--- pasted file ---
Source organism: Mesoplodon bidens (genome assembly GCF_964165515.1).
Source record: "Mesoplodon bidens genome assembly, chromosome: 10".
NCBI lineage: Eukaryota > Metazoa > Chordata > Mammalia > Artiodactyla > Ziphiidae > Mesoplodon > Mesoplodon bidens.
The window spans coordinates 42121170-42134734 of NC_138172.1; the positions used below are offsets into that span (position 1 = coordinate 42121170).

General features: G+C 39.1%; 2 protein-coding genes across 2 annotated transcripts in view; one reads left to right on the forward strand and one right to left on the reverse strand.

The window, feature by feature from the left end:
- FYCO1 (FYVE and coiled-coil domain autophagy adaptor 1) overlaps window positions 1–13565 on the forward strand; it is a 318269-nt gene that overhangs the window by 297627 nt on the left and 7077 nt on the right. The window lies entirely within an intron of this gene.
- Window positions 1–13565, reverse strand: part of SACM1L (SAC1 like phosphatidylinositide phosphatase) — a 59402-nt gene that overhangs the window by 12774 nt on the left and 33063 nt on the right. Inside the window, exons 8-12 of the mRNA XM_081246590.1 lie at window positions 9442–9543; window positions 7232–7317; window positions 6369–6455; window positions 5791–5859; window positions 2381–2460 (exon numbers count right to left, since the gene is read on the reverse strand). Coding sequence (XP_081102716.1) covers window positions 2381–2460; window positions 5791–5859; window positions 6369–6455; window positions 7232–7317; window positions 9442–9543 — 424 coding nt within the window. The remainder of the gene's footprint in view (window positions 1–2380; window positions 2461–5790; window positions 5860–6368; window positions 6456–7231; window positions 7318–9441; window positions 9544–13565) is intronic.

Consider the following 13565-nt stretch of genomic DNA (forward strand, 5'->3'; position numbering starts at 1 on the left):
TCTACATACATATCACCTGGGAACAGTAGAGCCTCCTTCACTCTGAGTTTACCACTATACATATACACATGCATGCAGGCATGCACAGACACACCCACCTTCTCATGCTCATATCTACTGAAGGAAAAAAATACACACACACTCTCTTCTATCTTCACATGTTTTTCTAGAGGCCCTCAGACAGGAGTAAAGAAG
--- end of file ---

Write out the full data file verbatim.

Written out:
Source organism: Mesoplodon bidens (genome assembly GCF_964165515.1).
Source record: "Mesoplodon bidens genome assembly, chromosome: 10".
NCBI lineage: Eukaryota > Metazoa > Chordata > Mammalia > Artiodactyla > Ziphiidae > Mesoplodon > Mesoplodon bidens.
The window spans coordinates 42121170-42134734 of NC_138172.1; the positions used below are offsets into that span (position 1 = coordinate 42121170).

General features: G+C 39.1%; 2 protein-coding genes across 2 annotated transcripts in view; one reads left to right on the forward strand and one right to left on the reverse strand.

The window, feature by feature from the left end:
- FYCO1 (FYVE and coiled-coil domain autophagy adaptor 1) overlaps window positions 1–13565 on the forward strand; it is a 318269-nt gene that overhangs the window by 297627 nt on the left and 7077 nt on the right. The window lies entirely within an intron of this gene.
- Window positions 1–13565, reverse strand: part of SACM1L (SAC1 like phosphatidylinositide phosphatase) — a 59402-nt gene that overhangs the window by 12774 nt on the left and 33063 nt on the right. Inside the window, exons 8-12 of the mRNA XM_081246590.1 lie at window positions 9442–9543; window positions 7232–7317; window positions 6369–6455; window positions 5791–5859; window positions 2381–2460 (exon numbers count right to left, since the gene is read on the reverse strand). Coding sequence (XP_081102716.1) covers window positions 2381–2460; window positions 5791–5859; window positions 6369–6455; window positions 7232–7317; window positions 9442–9543 — 424 coding nt within the window. The remainder of the gene's footprint in view (window positions 1–2380; window positions 2461–5790; window positions 5860–6368; window positions 6456–7231; window positions 7318–9441; window positions 9544–13565) is intronic.

Consider the following 13565-nt stretch of genomic DNA (forward strand, 5'->3'; position numbering starts at 1 on the left):
TCTACATACATATCACCTGGGAACAGTAGAGCCTCCTTCACTCTGAGTTTACCACTATACATATACACATGCATGCAGGCATGCACAGACACACCCACCTTCTCATGCTCATATCTACTGAAGGAAAAAAATACACACACACTCTCTTCTATCTTCACATGTTTTTCTAGAGGCCCTCAGACAGGAGTAAAGAAG